What Causes Recessions

Despite their willingness to advise governments and appear on television, few economists comment on the causes of recessions. For those interested, here is a short summary of the key causes of recessions.

The financial news has not been good lately. Markets have declined, massive commitments been made on the behalf of tax payers, and jobs have been lost. But what causes recessions?

Recessions are operationally defined as two successive quarterly declines in gross domestic product, where gross domestic product, or GDP, is a measure of the total output of a given economy. A nation's GDP is the sum of domestic spending and investment, government spending, and money earned from exports to other countries, minus expenditure on imports. GDP therefore measures the monetary output of a given economy and does not capture unpaid work, or the environmental cost of that output, among a variety of deficiencies. However, GDP is the widely accepted benchmark of national financial well being and in particular allows us to discuss, in relatively simple terms, whether an economy is growing or declining.

Based on this definition then, recessions occur when the sum of the components of GDP decline for two successive quarters. For example, if consumers continue to earn, but stop buying, GDP will decline. Similarly, a reduction in government spending can also lead to a recession, if it is not accompanied by an immediate increase in general domestic spending. In fact, a direct means of increasing GDP is provided by increasing government spending. This approach has already been aggressively followed in the present recession, and should mean that GDP, as it is officially defined and monitored, can be said to be on the rise, and this recession officially, if temporarily, cured, for countries with governments able to increase their spending in the short term.

Although government spending is one measure of economic health, as governments have to acquire their funds somewhere, (typically from taxation), most people think in terms of more traditional forms of industrial and economic output when they think of production. Such measures include the numbers of nuts and bolts, potatoes, computers, cars, and television shows, for example, produced and sold. Each transaction adds to the nation's GDP. Particularly valuable to the GDP are transactions which produce transfers of money which can circulate through the economy. Here the profit from a sale is reinvested in the development of a new product, for example, or the return on a service is converted into further purchases in local stores. When the transactions of the economy are able to echo healthily and rapidly through the economy, small increases in efficiency are able to scale the entire economy positively, and GDP rises.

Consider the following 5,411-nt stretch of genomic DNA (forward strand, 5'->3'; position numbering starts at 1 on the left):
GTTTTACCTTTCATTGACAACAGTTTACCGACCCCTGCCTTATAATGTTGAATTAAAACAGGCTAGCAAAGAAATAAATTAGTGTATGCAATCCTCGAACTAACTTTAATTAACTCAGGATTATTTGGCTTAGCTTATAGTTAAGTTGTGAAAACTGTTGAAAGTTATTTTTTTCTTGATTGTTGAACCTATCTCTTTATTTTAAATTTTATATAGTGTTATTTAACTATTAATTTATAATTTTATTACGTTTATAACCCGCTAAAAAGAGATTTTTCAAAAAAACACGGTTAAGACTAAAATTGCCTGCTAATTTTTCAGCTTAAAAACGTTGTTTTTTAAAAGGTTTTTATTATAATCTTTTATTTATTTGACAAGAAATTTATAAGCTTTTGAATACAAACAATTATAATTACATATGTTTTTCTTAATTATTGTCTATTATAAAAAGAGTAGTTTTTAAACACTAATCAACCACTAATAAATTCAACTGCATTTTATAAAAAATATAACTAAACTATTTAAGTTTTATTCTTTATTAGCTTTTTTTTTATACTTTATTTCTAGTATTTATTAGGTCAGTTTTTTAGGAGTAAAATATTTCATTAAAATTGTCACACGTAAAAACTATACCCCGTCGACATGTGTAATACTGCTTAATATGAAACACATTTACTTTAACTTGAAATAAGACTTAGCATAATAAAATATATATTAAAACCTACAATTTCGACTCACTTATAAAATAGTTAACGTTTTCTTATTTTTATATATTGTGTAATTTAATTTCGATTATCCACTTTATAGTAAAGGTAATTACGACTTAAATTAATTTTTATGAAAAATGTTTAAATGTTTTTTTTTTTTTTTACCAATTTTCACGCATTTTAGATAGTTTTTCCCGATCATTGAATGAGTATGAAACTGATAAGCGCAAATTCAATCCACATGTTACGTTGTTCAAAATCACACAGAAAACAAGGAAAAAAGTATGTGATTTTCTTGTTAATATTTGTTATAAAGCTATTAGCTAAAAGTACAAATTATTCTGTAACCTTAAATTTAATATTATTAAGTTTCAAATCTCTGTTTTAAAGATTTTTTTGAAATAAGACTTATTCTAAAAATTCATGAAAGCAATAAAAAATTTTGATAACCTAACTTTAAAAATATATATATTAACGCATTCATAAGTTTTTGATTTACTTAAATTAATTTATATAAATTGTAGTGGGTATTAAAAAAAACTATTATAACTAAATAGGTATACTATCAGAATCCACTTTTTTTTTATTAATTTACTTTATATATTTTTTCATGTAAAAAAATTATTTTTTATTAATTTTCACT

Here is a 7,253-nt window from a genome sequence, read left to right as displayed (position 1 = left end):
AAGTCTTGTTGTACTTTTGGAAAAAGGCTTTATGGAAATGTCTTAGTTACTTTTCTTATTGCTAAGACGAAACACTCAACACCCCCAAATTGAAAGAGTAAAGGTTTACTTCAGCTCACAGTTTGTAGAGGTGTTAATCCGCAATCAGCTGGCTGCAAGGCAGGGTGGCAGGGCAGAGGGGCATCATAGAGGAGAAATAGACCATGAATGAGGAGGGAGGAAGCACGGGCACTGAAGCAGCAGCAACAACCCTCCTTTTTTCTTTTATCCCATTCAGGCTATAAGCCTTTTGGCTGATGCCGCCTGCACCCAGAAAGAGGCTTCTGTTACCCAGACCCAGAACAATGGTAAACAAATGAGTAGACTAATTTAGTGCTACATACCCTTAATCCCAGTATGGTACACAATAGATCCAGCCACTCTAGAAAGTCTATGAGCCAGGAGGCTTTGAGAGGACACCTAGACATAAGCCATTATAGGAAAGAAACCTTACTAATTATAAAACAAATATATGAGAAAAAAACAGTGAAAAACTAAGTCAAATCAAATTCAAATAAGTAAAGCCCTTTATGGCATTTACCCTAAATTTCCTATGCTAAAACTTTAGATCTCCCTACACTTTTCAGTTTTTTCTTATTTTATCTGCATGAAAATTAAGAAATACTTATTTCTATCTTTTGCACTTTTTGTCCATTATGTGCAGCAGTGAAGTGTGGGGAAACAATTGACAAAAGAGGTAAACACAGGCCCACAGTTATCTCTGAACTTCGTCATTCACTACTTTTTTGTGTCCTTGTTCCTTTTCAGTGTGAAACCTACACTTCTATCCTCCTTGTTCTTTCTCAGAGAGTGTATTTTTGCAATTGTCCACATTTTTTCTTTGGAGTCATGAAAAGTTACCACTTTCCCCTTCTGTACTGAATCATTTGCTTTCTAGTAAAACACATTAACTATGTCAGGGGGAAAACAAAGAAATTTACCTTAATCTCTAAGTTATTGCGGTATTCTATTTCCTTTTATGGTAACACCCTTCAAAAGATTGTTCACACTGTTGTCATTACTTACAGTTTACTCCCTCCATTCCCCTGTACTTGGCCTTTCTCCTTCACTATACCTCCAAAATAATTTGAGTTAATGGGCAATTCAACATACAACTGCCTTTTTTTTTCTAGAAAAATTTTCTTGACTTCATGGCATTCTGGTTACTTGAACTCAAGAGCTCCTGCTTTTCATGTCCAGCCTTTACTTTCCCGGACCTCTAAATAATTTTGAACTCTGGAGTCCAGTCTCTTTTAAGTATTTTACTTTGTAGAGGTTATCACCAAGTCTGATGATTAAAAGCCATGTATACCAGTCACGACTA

Hence, healthy GDPs tend to be seen where there is an interest in making improvements to existing ways of doing things and where there is an appetite to consume the resulting economic benefits.

The converse is also true. When money is extracted from the economy and not reinvested in goods, services, or transactions, then GDP shrinks. Weapons manufacturing, for example, takes commodities, goods and money permanently from the economy and places their economic value in a stockpile which typically will not ever yield any further economic circulation. Wars, where plunder has been rule out, also efficiently extract money from the economy. Not only are goods removed and transactions stopped, but large numbers of potential consumers are prevented, in one way or another, from participation in the economy.